TVXQ Celebrates 15 Years with The Truth of Love
On their 15th debut anniversary, TVXQ released a special album titled New Chapter #2: The Truth of Love. The album features six new tracks along with the title, a few of which have some special featured artists. TVXQ never disappoint, and that reigns true with this return as well.
The Title: “Truth”
The duo brings a musical flavor to the K-Pop genre that isn’t used as often as it should be, at least in our opinion. Their title tracks often draw heavy inspiration from jazz and funk, two big musical movements that are often overshadowed these days by the popularity of hip-hop and EDM. “Truth” is the epitome of these two genres with a modern twist, even featuring a verse of the two old-school scatting at the very end of the song. When is the last time we heard any of that in popular music? Probably the early 20th century. The addition of this retro element really helps make the song stand out and somehow manages to not feel super out of place.
As expected from TVXQ, there is a heavy amount of choreography in the video. Changmin and Yunho excel in dance, so it’s always a treat to watch the two perfectly in sync. The video has some fabulous visual elements, starting with the yin & yang aesthetic going on with the duo—so on point that Changmin even has light hair to contrast with Yunho. The video features toned-down colors generally bathed in blue light to match the somewhat darker tone of the lyrics, which speak about the struggle between emotions and logic when it comes to falling in love and the pain that inevitably comes along with it.
The mix of shots of the two members dancing on the streets at night and trapped in rising water is a lovely contrast that will certainly captivate your attention for the duration of the video. While there aren’t a lot of uses of bright colors, except for a few neon colored signs, the video composition has its own charm and beauty that is hard to deny.
New Chapter #2: The Truth of Love features a solo track from each member, as well as a couple of special featured artists. The album begins with the title then transitions into “Sooner Than Later,” a more modern EDM and funk mixed track that features rapper The Quiett. It is interesting to take in the rapper’s verse, which has a lighter tone to it than we’re used to hearing from him. The verse definitely fits better in a pop genre rap than a classic hip-hop driven rap. His verse is also fairly short, and he doesn’t make another appearance in the song, which seems slightly abrupt. Still, “Sooner Than Later” has a consistent, driving beat that never loses energy and can be quite addicting.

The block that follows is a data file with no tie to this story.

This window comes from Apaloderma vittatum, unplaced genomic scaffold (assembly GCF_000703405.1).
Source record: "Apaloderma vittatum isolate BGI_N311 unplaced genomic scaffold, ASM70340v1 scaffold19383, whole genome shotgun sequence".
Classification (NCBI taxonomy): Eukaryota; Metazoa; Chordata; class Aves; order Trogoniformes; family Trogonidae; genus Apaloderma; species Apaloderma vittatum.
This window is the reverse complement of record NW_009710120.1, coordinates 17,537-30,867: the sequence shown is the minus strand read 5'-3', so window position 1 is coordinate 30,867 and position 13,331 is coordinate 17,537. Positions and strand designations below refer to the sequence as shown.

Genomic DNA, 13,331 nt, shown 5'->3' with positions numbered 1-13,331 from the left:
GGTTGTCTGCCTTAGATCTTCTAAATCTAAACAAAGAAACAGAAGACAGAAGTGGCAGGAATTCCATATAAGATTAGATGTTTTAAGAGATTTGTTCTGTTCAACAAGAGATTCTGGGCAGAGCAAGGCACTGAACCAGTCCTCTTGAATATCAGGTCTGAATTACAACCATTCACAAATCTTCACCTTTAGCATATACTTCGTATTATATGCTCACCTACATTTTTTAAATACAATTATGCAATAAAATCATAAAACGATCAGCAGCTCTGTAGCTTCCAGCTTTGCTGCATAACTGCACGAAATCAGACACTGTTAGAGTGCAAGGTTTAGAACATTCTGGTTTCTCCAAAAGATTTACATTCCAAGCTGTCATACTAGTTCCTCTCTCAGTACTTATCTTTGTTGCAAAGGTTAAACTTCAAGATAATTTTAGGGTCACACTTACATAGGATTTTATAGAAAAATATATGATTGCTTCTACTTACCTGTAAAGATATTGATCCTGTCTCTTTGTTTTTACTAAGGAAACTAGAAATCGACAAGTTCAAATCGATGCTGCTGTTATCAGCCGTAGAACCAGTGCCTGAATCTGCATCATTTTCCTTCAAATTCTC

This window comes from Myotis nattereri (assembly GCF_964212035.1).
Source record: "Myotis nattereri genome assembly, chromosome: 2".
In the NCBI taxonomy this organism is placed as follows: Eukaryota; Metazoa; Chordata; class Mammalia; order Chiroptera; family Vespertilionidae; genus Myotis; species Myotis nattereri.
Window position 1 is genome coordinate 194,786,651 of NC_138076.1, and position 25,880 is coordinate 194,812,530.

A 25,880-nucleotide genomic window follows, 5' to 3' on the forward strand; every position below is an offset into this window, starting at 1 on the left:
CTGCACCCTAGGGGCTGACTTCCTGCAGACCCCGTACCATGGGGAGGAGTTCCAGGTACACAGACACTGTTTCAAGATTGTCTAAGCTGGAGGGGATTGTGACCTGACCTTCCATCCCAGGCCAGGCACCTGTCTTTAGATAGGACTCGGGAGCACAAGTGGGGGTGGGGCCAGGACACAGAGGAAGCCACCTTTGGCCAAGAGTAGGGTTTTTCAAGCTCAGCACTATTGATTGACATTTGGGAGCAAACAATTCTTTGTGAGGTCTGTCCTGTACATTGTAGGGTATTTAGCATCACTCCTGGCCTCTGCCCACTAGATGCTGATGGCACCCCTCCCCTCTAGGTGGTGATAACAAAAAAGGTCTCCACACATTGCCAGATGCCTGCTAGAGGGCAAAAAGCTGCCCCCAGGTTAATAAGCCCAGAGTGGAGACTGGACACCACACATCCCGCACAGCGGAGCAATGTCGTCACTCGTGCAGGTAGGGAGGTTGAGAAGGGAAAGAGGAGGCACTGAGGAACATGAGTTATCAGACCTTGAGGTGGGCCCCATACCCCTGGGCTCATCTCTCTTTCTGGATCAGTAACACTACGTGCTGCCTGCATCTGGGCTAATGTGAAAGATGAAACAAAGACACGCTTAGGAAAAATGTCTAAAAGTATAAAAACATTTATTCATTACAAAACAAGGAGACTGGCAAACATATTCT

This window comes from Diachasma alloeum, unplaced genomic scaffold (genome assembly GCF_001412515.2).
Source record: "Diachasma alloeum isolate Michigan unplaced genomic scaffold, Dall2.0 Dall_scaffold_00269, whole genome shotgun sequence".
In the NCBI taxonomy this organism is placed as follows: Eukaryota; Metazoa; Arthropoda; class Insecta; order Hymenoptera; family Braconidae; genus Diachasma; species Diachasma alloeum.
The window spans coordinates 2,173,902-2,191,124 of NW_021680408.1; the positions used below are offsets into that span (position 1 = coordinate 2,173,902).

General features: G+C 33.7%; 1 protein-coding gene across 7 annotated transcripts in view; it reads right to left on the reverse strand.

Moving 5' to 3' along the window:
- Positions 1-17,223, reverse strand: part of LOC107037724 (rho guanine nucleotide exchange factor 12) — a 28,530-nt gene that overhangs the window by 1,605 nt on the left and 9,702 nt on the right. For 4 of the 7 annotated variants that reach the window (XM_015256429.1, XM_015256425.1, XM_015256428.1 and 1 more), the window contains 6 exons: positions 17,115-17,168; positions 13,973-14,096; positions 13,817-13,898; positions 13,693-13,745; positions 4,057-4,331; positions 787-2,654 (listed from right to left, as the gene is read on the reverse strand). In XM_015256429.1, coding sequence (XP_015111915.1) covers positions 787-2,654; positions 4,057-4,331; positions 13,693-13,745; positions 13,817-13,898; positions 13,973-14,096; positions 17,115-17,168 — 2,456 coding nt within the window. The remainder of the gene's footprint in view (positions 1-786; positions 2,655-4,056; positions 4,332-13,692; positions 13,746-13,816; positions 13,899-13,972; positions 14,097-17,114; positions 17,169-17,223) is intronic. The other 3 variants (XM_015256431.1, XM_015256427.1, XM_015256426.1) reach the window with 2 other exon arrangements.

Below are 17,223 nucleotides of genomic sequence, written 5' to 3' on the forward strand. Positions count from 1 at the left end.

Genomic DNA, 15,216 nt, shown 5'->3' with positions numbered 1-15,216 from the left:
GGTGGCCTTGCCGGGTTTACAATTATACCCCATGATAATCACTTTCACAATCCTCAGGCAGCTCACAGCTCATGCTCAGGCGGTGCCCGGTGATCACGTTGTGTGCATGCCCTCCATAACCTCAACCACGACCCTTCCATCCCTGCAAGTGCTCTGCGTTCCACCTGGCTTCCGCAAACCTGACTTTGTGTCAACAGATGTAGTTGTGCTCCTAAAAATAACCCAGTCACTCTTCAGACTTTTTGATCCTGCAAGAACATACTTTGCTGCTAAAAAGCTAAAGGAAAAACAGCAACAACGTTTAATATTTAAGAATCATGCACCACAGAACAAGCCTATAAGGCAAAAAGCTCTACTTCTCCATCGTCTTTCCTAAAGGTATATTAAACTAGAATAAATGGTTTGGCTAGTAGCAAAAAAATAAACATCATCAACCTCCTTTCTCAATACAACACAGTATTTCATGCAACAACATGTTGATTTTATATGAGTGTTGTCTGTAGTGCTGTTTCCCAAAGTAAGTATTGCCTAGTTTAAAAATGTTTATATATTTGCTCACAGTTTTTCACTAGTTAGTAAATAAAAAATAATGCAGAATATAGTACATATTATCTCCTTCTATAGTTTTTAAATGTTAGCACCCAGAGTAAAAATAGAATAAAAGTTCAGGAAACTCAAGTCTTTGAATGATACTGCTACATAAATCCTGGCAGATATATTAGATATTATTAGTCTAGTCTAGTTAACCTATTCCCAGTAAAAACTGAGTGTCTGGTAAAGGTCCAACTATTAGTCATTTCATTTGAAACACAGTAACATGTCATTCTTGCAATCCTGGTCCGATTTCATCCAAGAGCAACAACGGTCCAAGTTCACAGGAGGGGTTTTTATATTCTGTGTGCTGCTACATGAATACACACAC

Next comes “Jelly Love,” a track that starts off with a sexier and slower R&B beat in contrast to the first two songs on the album. It’s a nice shake-up musically, and something about the TVXQ duo aiming for the sexy concept is just perfect. Perhaps that is the noona fan in me, but something about the older men working the sexy angle instead of the teenagers debuting these days has much more appeal. Bouncing back to the light jazzy feel, “Morning Sun” follows with the traditional TVXQ angle that we are used to hearing from the duo.
Yunho’s solo track comes first, a song that features NCT’s Taeyong. This is an intriguing mix for sure going into the song, since NCT’s music is usually very different from TVXQ, begging the question of which genre will prevail. Yunho doesn’t disappoint, and goes for a more modern R&B beat with a sensual feel, much like “Jelly Love” but even darker. Taeyong’s rap verse definitely sounds like something we would expect from the NCT member, quite different from The Quiett’s verse in that it fits his general music persona. I wouldn’t hesitate to say this is the best song on the album.
Changmin wouldn’t allow this album to come out without at least one ballad track, which he delivers in his solo song “Beautiful Stranger.” Changmin’s vocals are no joke, and they really help bring out the melancholy in the slow and dreamy track. You’re guaranteed to feel your emotions stir up after listening to this song. The album closes out with “Circle,” a slower and warm acoustic track that is a great transition from “Beautiful Stranger.” “Circle” has the album ending on a very different note than it started, bringing the album full circle.
TVXQ has been in the K-Pop scene long enough that it’s hard to imagine a time where their album release is a disappointment. This seasoned duo knows what works and is willing to try new musical ventures in the B-sides of their album. Overall, it’s a great release both for longtime fans and newcomers alike.